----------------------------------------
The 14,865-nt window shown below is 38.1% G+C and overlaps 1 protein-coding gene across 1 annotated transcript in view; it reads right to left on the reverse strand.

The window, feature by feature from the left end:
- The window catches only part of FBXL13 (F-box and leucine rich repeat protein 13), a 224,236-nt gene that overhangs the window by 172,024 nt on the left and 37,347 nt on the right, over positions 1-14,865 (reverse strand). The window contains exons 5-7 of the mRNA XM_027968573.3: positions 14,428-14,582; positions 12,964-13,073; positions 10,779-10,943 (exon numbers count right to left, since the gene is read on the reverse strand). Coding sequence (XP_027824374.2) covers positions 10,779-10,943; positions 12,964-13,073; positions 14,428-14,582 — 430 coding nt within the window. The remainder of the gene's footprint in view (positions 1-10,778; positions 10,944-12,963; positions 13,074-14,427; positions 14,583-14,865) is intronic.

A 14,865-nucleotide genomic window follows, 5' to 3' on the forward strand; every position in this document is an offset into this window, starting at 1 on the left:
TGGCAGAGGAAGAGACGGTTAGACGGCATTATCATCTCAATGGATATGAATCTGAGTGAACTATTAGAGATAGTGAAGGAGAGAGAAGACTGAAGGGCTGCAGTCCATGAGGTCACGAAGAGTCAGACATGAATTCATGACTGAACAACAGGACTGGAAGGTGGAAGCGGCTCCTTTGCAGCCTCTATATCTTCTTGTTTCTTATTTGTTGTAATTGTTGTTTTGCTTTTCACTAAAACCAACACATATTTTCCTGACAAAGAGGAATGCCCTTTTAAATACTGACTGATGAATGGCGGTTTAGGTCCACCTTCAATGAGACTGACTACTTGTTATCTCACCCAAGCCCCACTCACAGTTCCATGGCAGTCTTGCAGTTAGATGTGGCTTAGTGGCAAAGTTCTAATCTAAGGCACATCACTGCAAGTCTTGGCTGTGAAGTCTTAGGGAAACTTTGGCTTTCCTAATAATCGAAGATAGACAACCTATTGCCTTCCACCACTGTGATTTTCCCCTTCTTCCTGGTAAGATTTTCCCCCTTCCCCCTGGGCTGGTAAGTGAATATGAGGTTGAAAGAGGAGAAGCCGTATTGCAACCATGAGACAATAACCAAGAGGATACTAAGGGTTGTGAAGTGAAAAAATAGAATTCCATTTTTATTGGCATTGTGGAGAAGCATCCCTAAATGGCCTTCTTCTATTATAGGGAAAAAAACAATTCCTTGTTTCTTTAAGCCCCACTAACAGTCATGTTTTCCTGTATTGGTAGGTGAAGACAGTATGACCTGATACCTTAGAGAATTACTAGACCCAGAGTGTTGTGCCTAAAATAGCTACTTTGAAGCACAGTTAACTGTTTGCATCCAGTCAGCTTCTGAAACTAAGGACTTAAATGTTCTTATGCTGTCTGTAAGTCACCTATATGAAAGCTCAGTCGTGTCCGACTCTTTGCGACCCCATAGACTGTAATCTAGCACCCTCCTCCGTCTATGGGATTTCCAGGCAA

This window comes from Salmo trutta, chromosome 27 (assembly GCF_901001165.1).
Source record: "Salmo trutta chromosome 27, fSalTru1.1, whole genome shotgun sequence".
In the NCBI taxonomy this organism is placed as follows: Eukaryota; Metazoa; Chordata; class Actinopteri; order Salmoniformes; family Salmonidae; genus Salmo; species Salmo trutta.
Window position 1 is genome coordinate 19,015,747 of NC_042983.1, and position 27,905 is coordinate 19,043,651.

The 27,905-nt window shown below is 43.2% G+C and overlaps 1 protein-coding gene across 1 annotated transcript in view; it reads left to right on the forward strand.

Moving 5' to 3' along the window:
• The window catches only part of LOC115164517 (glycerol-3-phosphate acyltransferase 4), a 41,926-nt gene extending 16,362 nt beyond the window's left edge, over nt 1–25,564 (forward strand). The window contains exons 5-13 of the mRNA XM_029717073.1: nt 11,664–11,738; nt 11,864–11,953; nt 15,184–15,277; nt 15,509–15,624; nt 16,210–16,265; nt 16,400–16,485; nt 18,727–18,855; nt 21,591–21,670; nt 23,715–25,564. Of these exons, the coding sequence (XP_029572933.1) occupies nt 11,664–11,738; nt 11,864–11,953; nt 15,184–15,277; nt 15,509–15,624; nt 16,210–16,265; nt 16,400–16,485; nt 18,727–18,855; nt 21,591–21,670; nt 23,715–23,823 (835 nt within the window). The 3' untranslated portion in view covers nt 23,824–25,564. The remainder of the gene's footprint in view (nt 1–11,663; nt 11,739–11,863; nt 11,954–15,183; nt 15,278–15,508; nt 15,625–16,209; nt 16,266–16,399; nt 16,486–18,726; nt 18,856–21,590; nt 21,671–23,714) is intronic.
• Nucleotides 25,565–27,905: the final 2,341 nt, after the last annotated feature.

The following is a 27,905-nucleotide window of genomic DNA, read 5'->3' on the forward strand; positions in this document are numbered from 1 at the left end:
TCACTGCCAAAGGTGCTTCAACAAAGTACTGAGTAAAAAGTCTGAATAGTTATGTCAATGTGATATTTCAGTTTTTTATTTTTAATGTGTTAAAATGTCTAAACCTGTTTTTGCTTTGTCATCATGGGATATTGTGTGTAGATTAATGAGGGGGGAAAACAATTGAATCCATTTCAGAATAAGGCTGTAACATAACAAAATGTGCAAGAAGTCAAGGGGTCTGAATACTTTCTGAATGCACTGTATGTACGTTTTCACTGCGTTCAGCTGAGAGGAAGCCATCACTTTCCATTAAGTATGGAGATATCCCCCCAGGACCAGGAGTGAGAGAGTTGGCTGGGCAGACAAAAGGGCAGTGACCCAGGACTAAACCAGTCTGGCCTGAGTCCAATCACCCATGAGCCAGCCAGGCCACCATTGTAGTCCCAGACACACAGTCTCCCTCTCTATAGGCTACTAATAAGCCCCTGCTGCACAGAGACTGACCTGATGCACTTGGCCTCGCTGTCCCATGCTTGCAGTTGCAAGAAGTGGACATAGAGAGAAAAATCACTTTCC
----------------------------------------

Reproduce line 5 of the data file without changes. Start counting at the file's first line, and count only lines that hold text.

TGGCAGAGGAAGAGACGGTTAGACGGCATTATCATCTCAATGGATATGAATCTGAGTGAACTATTAGAGATAGTGAAGGAGAGAGAAGACTGAAGGGCTGCAGTCCATGAGGTCACGAAGAGTCAGACATGAATTCATGACTGAACAACAGGACTGGAAGGTGGAAGCGGCTCCTTTGCAGCCTCTATATCTTCTTGTTTCTTATTTGTTGTAATTGTTGTTTTGCTTTTCACTAAAACCAACACATATTTTCCTGACAAAGAGGAATGCCCTTTTAAATACTGACTGATGAATGGCGGTTTAGGTCCACCTTCAATGAGACTGACTACTTGTTATCTCACCCAAGCCCCACTCACAGTTCCATGGCAGTCTTGCAGTTAGATGTGGCTTAGTGGCAAAGTTCTAATCTAAGGCACATCACTGCAAGTCTTGGCTGTGAAGTCTTAGGGAAACTTTGGCTTTCCTAATAATCGAAGATAGACAACCTATTGCCTTCCACCACTGTGATTTTCCCCTTCTTCCTGGTAAGATTTTCCCCCTTCCCCCTGGGCTGGTAAGTGAATATGAGGTTGAAAGAGGAGAAGCCGTATTGCAACCATGAGACAATAACCAAGAGGATACTAAGGGTTGTGAAGTGAAAAAATAGAATTCCATTTTTATTGGCATTGTGGAGAAGCATCCCTAAATGGCCTTCTTCTATTATAGGGAAAAAAACAATTCCTTGTTTCTTTAAGCCCCACTAACAGTCATGTTTTCCTGTATTGGTAGGTGAAGACAGTATGACCTGATACCTTAGAGAATTACTAGACCCAGAGTGTTGTGCCTAAAATAGCTACTTTGAAGCACAGTTAACTGTTTGCATCCAGTCAGCTTCTGAAACTAAGGACTTAAATGTTCTTATGCTGTCTGTAAGTCACCTATATGAAAGCTCAGTCGTGTCCGACTCTTTGCGACCCCATAGACTGTAATCTAGCACCCTCCTCCGTCTATGGGATTTCCAGGCAA